For at least four years, retail developers have aggressively pushed thetrend. Memorable projects such as Atlantic Station in Atlanta, Victoria Gardens in Rancho Cucamonga, Calif., Crocker Park in Westlake, Ohio, Time Warner Center in New York City and Santana Row in San Jose, Calif., now dot the national landscape as a result of these efforts.
Other developers have tried to emulate the success of these centers (and dozens of others) enough to propel mixed-use to the top of the list as the most popular type of retail center under. But now the trend faces its first true test — and it's a whopper of an exam at that. The national economy is teetering at the same time as Wall Street continues to grapple with a credit crunch that emanated from subprime mortgages, but has spread much further than that now.
These two factors are leaving an indelible mark upon the mixed-use pipeline. Questions hang over any kind of residential construction, meaning that developments already under way need to be altered. Condos are to become rental units. Timelines are being stretched to push delivery dates ofcomponents into the future. In some cases, developers are dropping residential altogether from the mix.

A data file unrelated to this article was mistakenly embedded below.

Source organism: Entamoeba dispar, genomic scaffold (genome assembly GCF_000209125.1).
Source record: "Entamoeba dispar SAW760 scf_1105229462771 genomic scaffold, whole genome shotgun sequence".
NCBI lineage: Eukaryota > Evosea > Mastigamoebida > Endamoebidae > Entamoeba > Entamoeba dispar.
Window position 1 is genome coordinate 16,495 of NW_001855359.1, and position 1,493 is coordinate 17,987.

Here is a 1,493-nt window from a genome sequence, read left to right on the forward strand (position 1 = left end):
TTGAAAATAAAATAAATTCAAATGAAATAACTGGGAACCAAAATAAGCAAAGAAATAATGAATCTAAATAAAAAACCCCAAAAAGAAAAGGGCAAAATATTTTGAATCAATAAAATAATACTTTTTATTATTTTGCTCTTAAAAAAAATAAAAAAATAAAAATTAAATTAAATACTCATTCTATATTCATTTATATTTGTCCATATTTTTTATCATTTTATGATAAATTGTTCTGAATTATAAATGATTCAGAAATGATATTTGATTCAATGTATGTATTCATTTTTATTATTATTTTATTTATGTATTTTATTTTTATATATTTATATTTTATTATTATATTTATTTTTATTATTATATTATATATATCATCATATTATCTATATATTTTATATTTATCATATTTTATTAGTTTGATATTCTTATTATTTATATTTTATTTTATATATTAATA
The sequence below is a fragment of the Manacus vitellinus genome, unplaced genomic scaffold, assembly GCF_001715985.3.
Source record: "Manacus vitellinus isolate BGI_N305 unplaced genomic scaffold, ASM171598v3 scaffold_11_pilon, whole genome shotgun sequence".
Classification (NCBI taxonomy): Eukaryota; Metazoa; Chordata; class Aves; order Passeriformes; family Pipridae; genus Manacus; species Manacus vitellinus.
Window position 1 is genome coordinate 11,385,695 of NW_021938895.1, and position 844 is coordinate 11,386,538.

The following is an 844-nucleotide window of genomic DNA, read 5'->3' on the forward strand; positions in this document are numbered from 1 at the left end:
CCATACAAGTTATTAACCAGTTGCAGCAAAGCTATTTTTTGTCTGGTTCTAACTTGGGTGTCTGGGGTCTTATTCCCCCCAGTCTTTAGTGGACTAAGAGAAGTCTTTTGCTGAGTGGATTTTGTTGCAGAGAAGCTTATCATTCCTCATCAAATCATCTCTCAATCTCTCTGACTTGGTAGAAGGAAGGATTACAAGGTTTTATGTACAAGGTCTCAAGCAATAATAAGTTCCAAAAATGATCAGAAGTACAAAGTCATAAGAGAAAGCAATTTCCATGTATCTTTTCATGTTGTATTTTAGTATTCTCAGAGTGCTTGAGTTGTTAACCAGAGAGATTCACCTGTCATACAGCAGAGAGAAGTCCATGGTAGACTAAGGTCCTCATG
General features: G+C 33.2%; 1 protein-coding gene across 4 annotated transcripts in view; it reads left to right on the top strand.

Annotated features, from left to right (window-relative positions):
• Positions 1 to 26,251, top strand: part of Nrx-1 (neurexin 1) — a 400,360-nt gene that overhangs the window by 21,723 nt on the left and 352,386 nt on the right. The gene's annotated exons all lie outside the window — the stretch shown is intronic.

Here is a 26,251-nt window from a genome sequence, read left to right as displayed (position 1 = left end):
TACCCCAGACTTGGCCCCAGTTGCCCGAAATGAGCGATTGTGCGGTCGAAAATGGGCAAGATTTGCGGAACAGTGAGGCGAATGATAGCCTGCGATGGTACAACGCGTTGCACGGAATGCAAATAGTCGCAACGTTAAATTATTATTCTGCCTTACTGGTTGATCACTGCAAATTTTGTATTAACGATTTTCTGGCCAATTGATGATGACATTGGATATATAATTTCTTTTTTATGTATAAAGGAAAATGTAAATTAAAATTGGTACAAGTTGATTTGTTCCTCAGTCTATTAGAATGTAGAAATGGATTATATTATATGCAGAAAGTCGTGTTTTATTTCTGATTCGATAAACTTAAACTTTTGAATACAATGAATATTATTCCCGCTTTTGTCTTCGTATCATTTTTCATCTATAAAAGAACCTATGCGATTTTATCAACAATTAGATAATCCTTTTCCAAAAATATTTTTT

Furthermore, mixed-use properties are more expensive than other kinds of retail. At a time when it's difficult to get financing and with underwriting standards becoming tighter, developers may be unwilling to undertake such risky endeavors.
The following stories look at how the mixed-use market is being transformed by the current trends. Difficulties in lining up financing are reducing the number of mixed-use projects under construction (see next page). One possible solution is to lock in a single office tenant to headline a project (p. 26). But even if you do, architects are finding they have to redesign projects where components are changing because of the rocky economy (p. 33).